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In older age, there is more stress caused by problems like physical illness, the deaths of dear ones, financial problems, retirement, and loss of a sense of purpose.
What matters is how you ...
Studies have shown that older people are better able to control their emotions; they know themselves better, make better decisions that require experience, and have more compassion and empathy towa...
There are strategies for successful physical, cognitive, and psychosocial aging that will make you happier. They include:
Keeping a healthy diet, doing regular physical activity, keeping your brain active, and social engagement all need to happen from early childhood. If we focus on these things from early on, the pre...
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Some things do get better with age: the ability to make decisions, control emotions, and have compassion for others.
The challenge to aging well is to be an optimist, resilient and pro...
Successful aging mainly refers to better well-being, greater happiness, and not just arriving at old age, but thriving and even flourishing.
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Most aspects of mental processing slow down as we age. While we continue to accumulate knowledge of the world at a slower rate, we gain more experience that increases our wisdom.
Researchers disagree in their hypotheses about how our minds tend to get worse with age. What can be observed is the following:
However, older people seem to be better at emotional regulation.
Some people seem to age mostly with minds intact and others notice dramatic slowdowns. The brain appears to have a lot of redundancy built-in - known as cognitive reserve.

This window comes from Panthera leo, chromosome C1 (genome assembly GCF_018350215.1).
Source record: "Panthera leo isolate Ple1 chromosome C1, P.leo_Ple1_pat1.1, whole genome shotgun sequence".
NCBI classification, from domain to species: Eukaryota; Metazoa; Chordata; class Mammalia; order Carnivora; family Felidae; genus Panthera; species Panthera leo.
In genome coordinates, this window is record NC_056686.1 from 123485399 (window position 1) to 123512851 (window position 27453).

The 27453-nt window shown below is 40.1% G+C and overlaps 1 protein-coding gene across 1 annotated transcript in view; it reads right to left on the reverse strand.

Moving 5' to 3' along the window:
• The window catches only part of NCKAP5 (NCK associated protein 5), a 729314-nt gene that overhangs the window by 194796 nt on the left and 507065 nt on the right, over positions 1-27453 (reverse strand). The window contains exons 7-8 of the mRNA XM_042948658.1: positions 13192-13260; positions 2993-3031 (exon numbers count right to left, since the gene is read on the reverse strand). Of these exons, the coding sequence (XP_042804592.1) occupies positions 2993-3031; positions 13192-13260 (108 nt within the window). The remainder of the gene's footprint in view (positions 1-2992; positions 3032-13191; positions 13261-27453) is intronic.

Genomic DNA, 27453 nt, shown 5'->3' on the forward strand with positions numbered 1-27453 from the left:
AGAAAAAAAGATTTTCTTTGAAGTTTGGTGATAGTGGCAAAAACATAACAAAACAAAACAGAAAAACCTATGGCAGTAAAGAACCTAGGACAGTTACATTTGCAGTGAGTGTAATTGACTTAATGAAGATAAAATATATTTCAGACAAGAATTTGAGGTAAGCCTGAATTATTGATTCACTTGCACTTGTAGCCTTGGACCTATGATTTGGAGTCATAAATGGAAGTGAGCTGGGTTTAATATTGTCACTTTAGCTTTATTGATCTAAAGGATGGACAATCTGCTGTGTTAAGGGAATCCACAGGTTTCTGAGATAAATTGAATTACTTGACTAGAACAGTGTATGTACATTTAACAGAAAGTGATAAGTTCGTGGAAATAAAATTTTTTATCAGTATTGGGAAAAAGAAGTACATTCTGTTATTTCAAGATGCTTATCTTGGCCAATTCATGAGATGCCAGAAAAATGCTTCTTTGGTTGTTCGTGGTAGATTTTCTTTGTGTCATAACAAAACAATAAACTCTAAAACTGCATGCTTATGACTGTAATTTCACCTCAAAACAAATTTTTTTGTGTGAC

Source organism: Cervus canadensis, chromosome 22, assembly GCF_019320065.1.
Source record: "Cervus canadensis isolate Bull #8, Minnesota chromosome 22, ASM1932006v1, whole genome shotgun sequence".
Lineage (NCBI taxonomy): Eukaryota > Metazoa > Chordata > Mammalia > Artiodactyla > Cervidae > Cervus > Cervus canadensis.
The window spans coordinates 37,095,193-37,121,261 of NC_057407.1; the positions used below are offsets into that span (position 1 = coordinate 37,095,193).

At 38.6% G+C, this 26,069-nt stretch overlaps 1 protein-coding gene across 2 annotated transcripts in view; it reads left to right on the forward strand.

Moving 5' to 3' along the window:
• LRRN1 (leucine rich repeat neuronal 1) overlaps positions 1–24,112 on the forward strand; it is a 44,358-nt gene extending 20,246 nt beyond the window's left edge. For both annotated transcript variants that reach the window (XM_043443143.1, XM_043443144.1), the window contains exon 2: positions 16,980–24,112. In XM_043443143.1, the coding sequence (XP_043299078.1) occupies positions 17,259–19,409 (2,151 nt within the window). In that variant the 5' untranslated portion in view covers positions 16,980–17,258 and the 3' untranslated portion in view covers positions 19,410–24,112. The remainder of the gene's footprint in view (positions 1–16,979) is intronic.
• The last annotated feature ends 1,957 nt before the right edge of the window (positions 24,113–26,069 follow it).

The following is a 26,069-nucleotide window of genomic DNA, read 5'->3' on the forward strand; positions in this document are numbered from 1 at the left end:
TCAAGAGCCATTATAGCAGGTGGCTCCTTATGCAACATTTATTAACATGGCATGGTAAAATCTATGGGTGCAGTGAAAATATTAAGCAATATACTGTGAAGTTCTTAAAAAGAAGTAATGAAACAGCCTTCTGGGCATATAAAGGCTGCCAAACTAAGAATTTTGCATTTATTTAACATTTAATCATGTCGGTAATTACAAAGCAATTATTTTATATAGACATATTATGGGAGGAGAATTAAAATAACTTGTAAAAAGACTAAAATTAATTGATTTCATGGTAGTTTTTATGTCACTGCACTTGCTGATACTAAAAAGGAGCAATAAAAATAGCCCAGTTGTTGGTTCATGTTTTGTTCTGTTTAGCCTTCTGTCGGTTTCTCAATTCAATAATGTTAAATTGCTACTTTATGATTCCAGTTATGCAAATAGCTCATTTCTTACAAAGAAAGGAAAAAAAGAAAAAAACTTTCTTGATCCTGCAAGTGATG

Education seems to have a protective effect on aging, possibly because education contributes to cognitive reserve.
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Adopting specific lifestyle behaviors can have a tangible effect on how well you age: activities like learning a new language, playing a musical instrument, taking part in aerobic exercise, and dev...
As time passes, there is a build-up of toxins in the brain that correlate to the aging process of cognitive decline. Although this is a natural part of growing older, many factors can exacerbate it. Stress, neurotoxins such as alcohol and lack of (quality and quantity) sleep can speed up the process.
The key to resilient aging is improving neurogenesis, the birth of new neurons.
This activity occurs in the hippocampus, the part of the brain that lays down memories. And we respond to and store new experiences every day, and cement them during sleep. The more we can experience new activities, people, places, and emotions, the more likely we are to encourage neurogenesis.
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